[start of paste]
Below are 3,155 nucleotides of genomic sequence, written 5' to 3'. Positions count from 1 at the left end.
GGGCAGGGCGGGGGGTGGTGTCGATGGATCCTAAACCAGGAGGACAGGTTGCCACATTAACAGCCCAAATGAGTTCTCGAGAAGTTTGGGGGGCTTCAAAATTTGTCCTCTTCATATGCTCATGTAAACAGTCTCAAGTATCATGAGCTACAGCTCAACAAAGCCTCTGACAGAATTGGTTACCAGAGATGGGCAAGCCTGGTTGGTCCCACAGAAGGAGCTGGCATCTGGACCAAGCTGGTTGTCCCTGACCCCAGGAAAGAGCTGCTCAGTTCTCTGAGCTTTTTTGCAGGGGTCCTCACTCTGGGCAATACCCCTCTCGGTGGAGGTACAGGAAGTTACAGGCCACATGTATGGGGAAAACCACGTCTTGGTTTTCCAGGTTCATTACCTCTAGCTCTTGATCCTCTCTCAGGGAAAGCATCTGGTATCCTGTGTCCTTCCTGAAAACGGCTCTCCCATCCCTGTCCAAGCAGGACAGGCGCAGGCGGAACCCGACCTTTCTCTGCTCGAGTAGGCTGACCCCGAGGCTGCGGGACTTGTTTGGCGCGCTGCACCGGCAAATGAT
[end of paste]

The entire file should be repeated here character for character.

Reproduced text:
Below are 3,155 nucleotides of genomic sequence, written 5' to 3'. Positions count from 1 at the left end.
GGGCAGGGCGGGGGGTGGTGTCGATGGATCCTAAACCAGGAGGACAGGTTGCCACATTAACAGCCCAAATGAGTTCTCGAGAAGTTTGGGGGGCTTCAAAATTTGTCCTCTTCATATGCTCATGTAAACAGTCTCAAGTATCATGAGCTACAGCTCAACAAAGCCTCTGACAGAATTGGTTACCAGAGATGGGCAAGCCTGGTTGGTCCCACAGAAGGAGCTGGCATCTGGACCAAGCTGGTTGTCCCTGACCCCAGGAAAGAGCTGCTCAGTTCTCTGAGCTTTTTTGCAGGGGTCCTCACTCTGGGCAATACCCCTCTCGGTGGAGGTACAGGAAGTTACAGGCCACATGTATGGGGAAAACCACGTCTTGGTTTTCCAGGTTCATTACCTCTAGCTCTTGATCCTCTCTCAGGGAAAGCATCTGGTATCCTGTGTCCTTCCTGAAAACGGCTCTCCCATCCCTGTCCAAGCAGGACAGGCGCAGGCGGAACCCGACCTTTCTCTGCTCGAGTAGGCTGACCCCGAGGCTGCGGGACTTGTTTGGCGCGCTGCACCGGCAAATGAT